Epithets and rhetoric are mere weapons of the political armoury, and Mr Howard may have been making his strident comments about Senator Obama and al-Qaeda merely for domestic consumption. However, it has backfired and now has the appearance of yet another recent political misjudgement by the Prime Minister. Foreign Minister Alexander Downer seems particularly obtuse on this point, saying it was "entirely appropriate" for the Government "to express its views in a free world". Immediately, there has been a mainly adverse reaction from the US — from both Democrats and Republicans. Senator Obama said he was flattered that "one of George Bush’s allies on the other side of the world started attacking me" the day after he announced his candidacy.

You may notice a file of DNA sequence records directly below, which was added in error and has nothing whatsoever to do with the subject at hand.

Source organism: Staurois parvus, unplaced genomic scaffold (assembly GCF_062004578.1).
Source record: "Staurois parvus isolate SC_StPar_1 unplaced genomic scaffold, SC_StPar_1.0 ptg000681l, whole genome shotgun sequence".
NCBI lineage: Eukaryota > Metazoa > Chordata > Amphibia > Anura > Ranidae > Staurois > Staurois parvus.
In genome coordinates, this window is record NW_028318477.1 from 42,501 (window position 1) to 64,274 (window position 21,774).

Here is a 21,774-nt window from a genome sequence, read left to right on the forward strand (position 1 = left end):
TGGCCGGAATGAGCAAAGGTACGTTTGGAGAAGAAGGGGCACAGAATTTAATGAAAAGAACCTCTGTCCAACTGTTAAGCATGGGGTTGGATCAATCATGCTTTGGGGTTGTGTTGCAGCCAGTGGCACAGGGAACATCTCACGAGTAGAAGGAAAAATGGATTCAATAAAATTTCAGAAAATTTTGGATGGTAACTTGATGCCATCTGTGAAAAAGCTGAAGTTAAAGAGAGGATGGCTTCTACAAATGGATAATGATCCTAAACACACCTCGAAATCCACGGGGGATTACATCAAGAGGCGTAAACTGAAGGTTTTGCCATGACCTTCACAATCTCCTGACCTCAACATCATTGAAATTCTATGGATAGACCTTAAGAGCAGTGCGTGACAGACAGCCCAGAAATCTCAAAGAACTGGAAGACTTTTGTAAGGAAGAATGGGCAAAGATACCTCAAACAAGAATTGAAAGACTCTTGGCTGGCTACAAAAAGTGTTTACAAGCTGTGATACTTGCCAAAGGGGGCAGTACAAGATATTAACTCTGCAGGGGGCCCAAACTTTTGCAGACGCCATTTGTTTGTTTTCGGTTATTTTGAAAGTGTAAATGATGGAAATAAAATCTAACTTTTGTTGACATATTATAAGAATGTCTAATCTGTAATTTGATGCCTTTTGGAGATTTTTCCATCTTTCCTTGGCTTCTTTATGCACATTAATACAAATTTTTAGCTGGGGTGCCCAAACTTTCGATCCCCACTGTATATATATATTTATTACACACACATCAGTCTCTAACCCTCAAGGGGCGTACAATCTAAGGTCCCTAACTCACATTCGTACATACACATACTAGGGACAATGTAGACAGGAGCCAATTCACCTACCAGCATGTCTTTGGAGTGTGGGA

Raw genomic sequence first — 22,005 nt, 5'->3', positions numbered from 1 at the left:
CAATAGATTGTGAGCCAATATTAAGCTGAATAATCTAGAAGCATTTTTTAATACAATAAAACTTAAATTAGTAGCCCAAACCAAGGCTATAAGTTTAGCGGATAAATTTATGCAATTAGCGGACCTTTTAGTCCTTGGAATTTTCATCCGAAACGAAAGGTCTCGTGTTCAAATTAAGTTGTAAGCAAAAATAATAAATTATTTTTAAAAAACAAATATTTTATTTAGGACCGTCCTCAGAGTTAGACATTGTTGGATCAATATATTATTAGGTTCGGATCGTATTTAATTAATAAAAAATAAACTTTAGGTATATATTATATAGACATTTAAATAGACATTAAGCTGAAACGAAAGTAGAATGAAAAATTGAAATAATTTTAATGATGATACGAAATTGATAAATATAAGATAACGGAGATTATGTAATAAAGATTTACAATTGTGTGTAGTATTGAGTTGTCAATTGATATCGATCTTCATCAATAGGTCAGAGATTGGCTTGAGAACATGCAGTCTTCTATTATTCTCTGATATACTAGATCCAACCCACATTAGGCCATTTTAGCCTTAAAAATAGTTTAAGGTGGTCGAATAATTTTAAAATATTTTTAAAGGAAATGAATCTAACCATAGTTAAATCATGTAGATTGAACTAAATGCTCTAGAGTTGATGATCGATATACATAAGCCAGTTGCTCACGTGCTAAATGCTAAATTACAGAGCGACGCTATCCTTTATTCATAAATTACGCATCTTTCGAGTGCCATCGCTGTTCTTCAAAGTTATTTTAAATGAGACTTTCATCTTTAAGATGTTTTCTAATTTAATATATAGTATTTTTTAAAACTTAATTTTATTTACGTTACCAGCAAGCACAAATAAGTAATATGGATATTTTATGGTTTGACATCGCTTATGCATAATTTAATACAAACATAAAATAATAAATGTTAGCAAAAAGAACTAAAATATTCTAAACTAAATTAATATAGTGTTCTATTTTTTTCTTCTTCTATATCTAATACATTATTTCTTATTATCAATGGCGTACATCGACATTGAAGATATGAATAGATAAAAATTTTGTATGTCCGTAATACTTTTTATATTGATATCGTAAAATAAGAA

Mr Howard’s language places him in the same boat as Mr Bush and Vice-President Dick Cheney, who is steadfast to the point of obstinacy in his defence of the Iraq war. Mr Cheney visits Australia next week. In the US and Australia, waves of disaffection are building with the position of both countries towards Iraq. The difference between the nations, however, is in the political language. There is a world of difference between being critical and being anti-American. The measure of a mature democracy is in being able to accommodate open debate without falling back on an "us and them" mentality.
By his comments, Mr Howard has aligned Australia with one side of American politics: the Republicans. In doing so he has belittled this nation’s sovereignty.
Source: FairfaxDigital – theage.com.au